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Last week at Christie’s in London, a magnificent painting by Claude Monet, “Le Bassin aux Nympheas,” sold for an equally magnificent price: $80.4 million.
The 6-foot by 3-foot painting, one of the artist’s celebrated water lilies series, belonged to Columbus, Ind., collectors J. Irwin and Xenia S. Miller. Mr. Miller was the chairman of Cummins Engine Co., long headquartered in Columbus. Continue Reading We’re not making that much of an impression any more (20094)

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We should all be delighted/excited to note that our peerless governor, the honorable Bill Ritter (D-Colorado, in case you’d forgotten) has thrown out the Democratic playbook. No more of the watered-down socialism that Springs GOPsters so disdain — nope, from now on it’s capitalism with a capital “C”!
That’s why the Department of Corrections, long headquartered in our sleepy little burg, has put itself up for sale to the highest bidder. Continue Reading Capitalist leanings could make Springs ‘Capitol City’ USA

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What’s history?
The dull recital of dates, battles, kingdoms and presidents? The slow process through which societies grow, adapt and change?
Or, is it what we experience ourselves — the events that define us, our family and our community?
For most of us, history is shared experiences. Continue Reading Were you there when the general broke the cardinal rule of politics?

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The Democratic National Convention!! Coming to Denver in August!! Aren’t we excited?
Not I.
I’m certainly glad that it’s not in Colorado Springs, and I feel sorry for friends and relatives in Denver. They’ll have dubious privilege of being part of a bizarre, inconvenient and largely meaningless spectacle. Continue Reading Dems might just get mired in their over-credentialed blog

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­­­­­We should, I guess, be flattered that Colorado has been designated by the national-political-pundits-who-know-everything as a “swing state.” And no, they’re not talking about rampant sexuality — they’re talking about the fall election.
We’re no longer an automatic Republican check-off.
For the first time since 1976, Coloradoans might give a majority of their votes to the Democratic nominee. Continue Reading Compelling arguments why anyone can win this November

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<em>“Those who cannot remember the past are condemned to repeat it.”
George Santayana ,1905.</em>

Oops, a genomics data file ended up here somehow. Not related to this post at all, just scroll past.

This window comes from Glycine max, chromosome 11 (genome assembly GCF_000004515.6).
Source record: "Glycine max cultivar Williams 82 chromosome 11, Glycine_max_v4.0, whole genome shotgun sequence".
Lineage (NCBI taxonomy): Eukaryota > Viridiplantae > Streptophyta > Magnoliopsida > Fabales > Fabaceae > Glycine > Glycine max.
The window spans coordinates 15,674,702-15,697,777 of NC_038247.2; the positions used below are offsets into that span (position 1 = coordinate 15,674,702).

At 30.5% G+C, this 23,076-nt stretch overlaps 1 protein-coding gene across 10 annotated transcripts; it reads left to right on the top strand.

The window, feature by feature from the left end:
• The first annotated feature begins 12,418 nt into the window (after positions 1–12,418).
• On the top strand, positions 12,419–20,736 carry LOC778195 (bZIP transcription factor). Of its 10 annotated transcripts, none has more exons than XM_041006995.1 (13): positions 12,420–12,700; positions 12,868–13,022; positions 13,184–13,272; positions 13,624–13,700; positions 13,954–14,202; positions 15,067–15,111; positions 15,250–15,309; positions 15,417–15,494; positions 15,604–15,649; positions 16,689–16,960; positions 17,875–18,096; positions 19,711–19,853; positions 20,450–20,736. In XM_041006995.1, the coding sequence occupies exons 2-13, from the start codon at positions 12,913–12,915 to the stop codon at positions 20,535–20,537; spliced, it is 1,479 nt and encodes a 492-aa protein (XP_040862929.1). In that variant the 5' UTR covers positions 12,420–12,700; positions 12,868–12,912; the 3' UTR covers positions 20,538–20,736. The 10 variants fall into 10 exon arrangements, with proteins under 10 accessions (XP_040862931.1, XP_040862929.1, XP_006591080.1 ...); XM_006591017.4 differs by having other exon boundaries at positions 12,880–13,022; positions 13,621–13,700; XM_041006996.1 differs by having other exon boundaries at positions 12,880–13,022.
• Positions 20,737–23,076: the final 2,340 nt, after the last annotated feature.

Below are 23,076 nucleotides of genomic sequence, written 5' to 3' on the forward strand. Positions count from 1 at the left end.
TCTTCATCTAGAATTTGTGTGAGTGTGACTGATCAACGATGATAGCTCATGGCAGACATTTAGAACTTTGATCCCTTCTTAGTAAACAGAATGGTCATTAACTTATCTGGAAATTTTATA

Haven’t I seen this movie before? The price of crude oil shoots up, gasoline prices soar, newspapers dust off ancient clich&eacute;s (“pain at the pump,” anyone?), motorists squawk, politicians posture and all of America unites in the search for scapegoats. Continue Reading Ahem, another oil crisis – but the big news is Obama’s Webb

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Symbiosis is usually defined as “an interaction between organisms in which at least one organism benefits.”
A common example of mutual symbiosis is the relationship between clownfish and sea anemones. The territorial fish protect the anemones from anemone-eating fish, and the stinging tentacles of the anemones protect the clownfish from predators. Continue Reading Sometimes love-hate relationships really are about love and hate

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“A billion here, a billion there — and pretty soon you’re talking real money.”
That infamous remark, usually attributed to the late Sen. Everett Dirksen (R-Ill.) has long symbolized the spendthrift ways of Washington politicians.
Alas, it’s as outdated as 1970s home prices in Aspen. Continue Reading Fixing the budget is easy, but nobody’s willing to do it

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The end of an era. The passing of a titan. A remarkable man who shaped the history of the city, for good or for ill.
All true, but none of it does justice to the man himself.
I had the privilege of serving on city council with Bob Isaac from 1991 until his unexpected resignation in early 1997. Bob was by turns inspiring, infuriating, cantankerous, loyal, Machiavellian, tough as nails and deeply compassionate — sometimes in a single council meeting. Continue Reading Springs’ Mayor Bob was everything, and also everyman

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<em>Many years ago, there was a man in Bathsheba who went to market. Among the throng he saw Death, dressed in black and as pale as the moon that grows thin. Death made a gesture, and the man fled, and rode his horse to Samarra. Another man approached Death, whose dress was dark as the sea at night and his face was as pale as a grave on a frosty night.</em> Continue Reading The real reason behind declining newspaper circulation numbers

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